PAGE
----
A Culture of Corruption: Everyday Deception and Popular Discontent in Nigeria. Princeton University Press, 2006. Library of Congress Permalink:

Publisher’s description: “E-mails proposing an “urgent business relationship” help make fraud Nigeria’s largest source of foreign revenue after oil. But scams are also a central part of Nigeria’s domestic cultural landscape. Corruption is so widespread in Nigeria that its citizens call it simply “the Nigerian factor.” Willing or unwilling participants in corruption at every turn, Nigerians are deeply ambivalent about it—resigning themselves to it, justifying it, or complaining about it. They are painfully aware of the damage corruption does to their country and see themselves as their own worst enemies, but they have been unable to stop it. A Culture of Corruption is a profound and sympathetic attempt to understand the dilemmas average Nigerians face every day as they try to get ahead—or just survive—in a society riddled with corruption…. It is impossible to comprehend Nigeria today—from vigilantism and resurgent ethnic nationalism to rising Pentecostalism and accusations of witchcraft and cannibalism—without understanding the role played by corruption and popular reactions to it.”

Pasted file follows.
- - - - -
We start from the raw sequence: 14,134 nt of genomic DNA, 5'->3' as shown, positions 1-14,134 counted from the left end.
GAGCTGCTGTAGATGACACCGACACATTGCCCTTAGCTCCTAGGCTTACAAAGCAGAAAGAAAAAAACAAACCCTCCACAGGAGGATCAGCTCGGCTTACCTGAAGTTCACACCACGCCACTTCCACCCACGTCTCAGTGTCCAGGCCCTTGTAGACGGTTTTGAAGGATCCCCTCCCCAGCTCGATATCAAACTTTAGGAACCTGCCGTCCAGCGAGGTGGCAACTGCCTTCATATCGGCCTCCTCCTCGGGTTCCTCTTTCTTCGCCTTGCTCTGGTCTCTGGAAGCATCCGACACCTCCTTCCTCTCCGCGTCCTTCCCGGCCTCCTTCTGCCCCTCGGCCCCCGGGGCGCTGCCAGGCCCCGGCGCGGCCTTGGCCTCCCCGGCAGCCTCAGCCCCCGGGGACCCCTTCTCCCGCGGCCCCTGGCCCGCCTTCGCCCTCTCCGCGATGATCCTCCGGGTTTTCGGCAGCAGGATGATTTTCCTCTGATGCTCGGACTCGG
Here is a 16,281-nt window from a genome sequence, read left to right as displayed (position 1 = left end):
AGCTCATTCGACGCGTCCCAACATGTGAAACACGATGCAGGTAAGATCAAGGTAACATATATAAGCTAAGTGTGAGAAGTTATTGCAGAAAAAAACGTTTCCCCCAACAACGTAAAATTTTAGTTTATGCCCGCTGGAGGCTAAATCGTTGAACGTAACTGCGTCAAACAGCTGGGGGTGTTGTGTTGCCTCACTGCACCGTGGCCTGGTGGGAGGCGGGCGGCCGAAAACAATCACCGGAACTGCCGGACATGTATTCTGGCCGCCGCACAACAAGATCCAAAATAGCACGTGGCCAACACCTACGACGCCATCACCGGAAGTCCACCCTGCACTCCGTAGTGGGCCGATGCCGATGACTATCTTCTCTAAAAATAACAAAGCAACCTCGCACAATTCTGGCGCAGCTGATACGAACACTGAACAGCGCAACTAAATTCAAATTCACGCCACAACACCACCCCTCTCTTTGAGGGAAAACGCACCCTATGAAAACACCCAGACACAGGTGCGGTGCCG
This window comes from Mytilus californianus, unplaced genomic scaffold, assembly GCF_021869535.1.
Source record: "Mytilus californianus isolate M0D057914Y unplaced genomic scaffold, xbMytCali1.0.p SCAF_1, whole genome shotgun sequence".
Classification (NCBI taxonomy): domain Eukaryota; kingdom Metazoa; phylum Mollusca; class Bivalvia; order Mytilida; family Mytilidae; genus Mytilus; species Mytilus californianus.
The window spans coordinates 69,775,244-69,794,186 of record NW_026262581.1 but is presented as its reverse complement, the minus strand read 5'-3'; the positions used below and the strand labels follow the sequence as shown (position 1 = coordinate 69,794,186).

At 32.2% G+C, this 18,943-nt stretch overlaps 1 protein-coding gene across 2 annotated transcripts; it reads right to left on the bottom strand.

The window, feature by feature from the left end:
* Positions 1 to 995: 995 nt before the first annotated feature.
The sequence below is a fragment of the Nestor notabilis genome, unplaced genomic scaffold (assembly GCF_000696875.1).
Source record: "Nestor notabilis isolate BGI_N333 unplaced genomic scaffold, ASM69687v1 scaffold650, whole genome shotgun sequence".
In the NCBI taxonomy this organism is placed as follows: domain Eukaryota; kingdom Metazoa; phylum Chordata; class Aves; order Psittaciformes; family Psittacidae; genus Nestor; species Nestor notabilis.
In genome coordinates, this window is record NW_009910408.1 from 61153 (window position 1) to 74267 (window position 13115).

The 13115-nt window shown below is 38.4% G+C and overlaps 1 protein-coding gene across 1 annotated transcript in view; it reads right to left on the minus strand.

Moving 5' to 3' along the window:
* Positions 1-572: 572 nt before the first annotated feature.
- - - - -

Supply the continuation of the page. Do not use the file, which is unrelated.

AIDS Doesn't Show Its Face: Inequality, Morality, and Social Change in Nigeria. Chicago; London: The University of Chicago Press, 2014. Library of Congress Permalink:

Publisher’s description: “AIDS and Africa are indelibly linked in popular consciousness, but despite widespread awareness of the epidemic, much of the story remains hidden beneath a superficial focus on condoms, sex workers, and antiretrovirals. Africa gets lost in this equation, Daniel Jordan Smith argues, transformed into a mere vehicle to explain AIDS, and in AIDS Doesn’t Show Its Face, he offers a powerful reversal, using AIDS as a lens through which to view Africa. Drawing on twenty years of fieldwork in Nigeria, Smith tells a story of dramatic social changes, ones implicated in the same inequalities that also factor into local perceptions about AIDS—inequalities of gender, generation, and social class. Nigerians, he shows, view both social inequality and the presence of AIDS in moral terms, as kinds of ethical failure. Mixing ethnographies that describe everyday life with pointed analyses of public health interventions, he demonstrates just how powerful these paired anxieties—medical and social—are, and how the world might better alleviate them through a more sensitive understanding of their relationship.”